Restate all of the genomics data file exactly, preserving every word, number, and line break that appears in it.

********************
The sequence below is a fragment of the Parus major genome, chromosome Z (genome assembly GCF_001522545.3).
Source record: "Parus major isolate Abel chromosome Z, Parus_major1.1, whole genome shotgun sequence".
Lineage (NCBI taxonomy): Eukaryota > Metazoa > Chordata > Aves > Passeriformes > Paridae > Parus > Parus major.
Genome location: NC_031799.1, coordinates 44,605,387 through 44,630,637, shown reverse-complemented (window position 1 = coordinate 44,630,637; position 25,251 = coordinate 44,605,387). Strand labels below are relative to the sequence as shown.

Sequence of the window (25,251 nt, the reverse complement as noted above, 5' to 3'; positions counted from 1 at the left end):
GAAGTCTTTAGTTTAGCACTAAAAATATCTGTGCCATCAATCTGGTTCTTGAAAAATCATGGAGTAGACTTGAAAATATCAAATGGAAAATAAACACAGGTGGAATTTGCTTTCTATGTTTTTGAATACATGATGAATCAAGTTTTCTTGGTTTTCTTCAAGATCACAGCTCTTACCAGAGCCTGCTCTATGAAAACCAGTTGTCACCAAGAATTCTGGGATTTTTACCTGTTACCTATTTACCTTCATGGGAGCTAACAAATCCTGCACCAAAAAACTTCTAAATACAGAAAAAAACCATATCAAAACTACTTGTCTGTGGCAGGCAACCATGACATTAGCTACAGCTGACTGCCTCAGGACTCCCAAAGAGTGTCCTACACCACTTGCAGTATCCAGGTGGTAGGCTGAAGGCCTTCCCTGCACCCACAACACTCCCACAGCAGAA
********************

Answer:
The sequence below is a fragment of the Parus major genome, chromosome Z (genome assembly GCF_001522545.3).
Source record: "Parus major isolate Abel chromosome Z, Parus_major1.1, whole genome shotgun sequence".
Lineage (NCBI taxonomy): Eukaryota > Metazoa > Chordata > Aves > Passeriformes > Paridae > Parus > Parus major.
Genome location: NC_031799.1, coordinates 44,605,387 through 44,630,637, shown reverse-complemented (window position 1 = coordinate 44,630,637; position 25,251 = coordinate 44,605,387). Strand labels below are relative to the sequence as shown.

Sequence of the window (25,251 nt, the reverse complement as noted above, 5' to 3'; positions counted from 1 at the left end):
GAAGTCTTTAGTTTAGCACTAAAAATATCTGTGCCATCAATCTGGTTCTTGAAAAATCATGGAGTAGACTTGAAAATATCAAATGGAAAATAAACACAGGTGGAATTTGCTTTCTATGTTTTTGAATACATGATGAATCAAGTTTTCTTGGTTTTCTTCAAGATCACAGCTCTTACCAGAGCCTGCTCTATGAAAACCAGTTGTCACCAAGAATTCTGGGATTTTTACCTGTTACCTATTTACCTTCATGGGAGCTAACAAATCCTGCACCAAAAAACTTCTAAATACAGAAAAAAACCATATCAAAACTACTTGTCTGTGGCAGGCAACCATGACATTAGCTACAGCTGACTGCCTCAGGACTCCCAAAGAGTGTCCTACACCACTTGCAGTATCCAGGTGGTAGGCTGAAGGCCTTCCCTGCACCCACAACACTCCCACAGCAGAA